We do not agree with counsel in tbe contention that tbe jury have found by their answer to tbe first issue that plaintiff is the owner of tbe land on which tbe timber was cut. Defendant says in its answer that they have cut no timber on tbe land described in tbe complaint and tbe jury have so, found. Tbe plaintiff must have shown, even if there bad *444been a reference, that tbe cutting of timber was done on its land, as described in the complaint, in order to recover actual damages. The agreement goes no further than to admit a technical trespass. There may have been such a trespass on the lands described in the complaint and yet not a tree have been cut or other substantial injury done on the land. Because the defendant is admitted to have trespassed upon the lands described in the complaint, it does not follow, therefore, that those, are the same lands upon which defendant cut the timber. Indeed the verdict would seem to show that no trespass at all was committed, but we are bound by the admission to hold that there was a trespass though there was none in fact, or at least a technical though not a substantial trespass. Harris v. Sneeden, supra.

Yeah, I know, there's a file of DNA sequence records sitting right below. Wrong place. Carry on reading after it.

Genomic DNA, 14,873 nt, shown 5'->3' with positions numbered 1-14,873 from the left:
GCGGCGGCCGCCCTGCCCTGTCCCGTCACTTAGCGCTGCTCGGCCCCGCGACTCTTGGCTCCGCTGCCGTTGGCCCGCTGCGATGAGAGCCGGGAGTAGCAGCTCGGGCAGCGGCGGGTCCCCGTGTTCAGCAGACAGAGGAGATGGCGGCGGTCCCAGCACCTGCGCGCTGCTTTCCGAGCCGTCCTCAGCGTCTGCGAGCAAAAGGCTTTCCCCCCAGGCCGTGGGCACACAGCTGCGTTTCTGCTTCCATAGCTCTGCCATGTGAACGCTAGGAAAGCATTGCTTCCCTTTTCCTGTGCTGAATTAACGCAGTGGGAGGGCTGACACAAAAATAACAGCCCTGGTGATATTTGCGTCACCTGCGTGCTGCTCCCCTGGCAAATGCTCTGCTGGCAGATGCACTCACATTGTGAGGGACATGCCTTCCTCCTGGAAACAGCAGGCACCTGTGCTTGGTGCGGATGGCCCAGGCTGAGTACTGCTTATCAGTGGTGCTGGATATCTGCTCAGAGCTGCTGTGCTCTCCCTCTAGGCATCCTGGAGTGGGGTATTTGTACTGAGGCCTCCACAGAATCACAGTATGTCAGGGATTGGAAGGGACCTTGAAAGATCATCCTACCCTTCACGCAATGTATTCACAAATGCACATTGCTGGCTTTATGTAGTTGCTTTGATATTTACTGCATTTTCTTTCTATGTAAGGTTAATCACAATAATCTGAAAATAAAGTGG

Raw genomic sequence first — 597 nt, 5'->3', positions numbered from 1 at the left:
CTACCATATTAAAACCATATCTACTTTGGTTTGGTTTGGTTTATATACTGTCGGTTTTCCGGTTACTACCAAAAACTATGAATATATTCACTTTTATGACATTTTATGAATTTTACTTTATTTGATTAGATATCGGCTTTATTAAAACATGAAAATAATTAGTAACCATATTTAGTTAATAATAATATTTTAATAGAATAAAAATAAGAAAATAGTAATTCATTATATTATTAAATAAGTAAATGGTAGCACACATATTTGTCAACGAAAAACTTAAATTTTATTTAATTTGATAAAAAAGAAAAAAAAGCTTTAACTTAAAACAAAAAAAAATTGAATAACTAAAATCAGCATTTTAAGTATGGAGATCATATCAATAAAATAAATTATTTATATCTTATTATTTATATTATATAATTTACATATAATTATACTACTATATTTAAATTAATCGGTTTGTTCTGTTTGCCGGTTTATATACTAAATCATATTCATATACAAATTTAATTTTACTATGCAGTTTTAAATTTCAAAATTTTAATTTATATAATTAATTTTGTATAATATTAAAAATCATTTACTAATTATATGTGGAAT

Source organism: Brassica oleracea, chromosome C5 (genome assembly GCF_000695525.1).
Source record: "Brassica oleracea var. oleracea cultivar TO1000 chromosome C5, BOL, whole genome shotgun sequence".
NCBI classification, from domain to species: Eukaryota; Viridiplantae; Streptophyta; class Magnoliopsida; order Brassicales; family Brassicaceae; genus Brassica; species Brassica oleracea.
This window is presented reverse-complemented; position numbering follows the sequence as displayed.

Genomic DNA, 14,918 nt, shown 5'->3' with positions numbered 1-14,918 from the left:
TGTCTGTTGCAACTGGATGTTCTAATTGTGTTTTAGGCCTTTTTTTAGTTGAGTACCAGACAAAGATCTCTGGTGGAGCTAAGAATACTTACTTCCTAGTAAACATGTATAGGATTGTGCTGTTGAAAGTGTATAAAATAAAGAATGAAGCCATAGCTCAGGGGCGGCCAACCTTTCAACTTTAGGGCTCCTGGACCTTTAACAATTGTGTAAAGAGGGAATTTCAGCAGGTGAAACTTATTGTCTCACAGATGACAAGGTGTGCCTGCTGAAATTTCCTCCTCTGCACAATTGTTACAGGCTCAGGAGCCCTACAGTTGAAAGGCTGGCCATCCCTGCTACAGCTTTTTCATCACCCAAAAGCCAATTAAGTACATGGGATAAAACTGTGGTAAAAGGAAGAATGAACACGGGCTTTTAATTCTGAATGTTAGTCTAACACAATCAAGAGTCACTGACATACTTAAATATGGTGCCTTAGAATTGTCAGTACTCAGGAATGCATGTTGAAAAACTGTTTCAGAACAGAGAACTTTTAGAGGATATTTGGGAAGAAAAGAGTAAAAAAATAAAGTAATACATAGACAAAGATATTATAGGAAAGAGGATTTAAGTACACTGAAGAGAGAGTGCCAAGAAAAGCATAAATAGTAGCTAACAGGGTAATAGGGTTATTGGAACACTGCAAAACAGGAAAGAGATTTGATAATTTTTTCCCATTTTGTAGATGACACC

The former decision is modified in accordance with this opinion and judgment will be entered in the Court below in favor of the plaintiff for a penny and the costs. As there was, in contemplation of law, substantial error in the judgment of the lower Court to which exception was duly taken, plaintiff is also entitled to costs in this Court, although it does not recover more than nominal damages.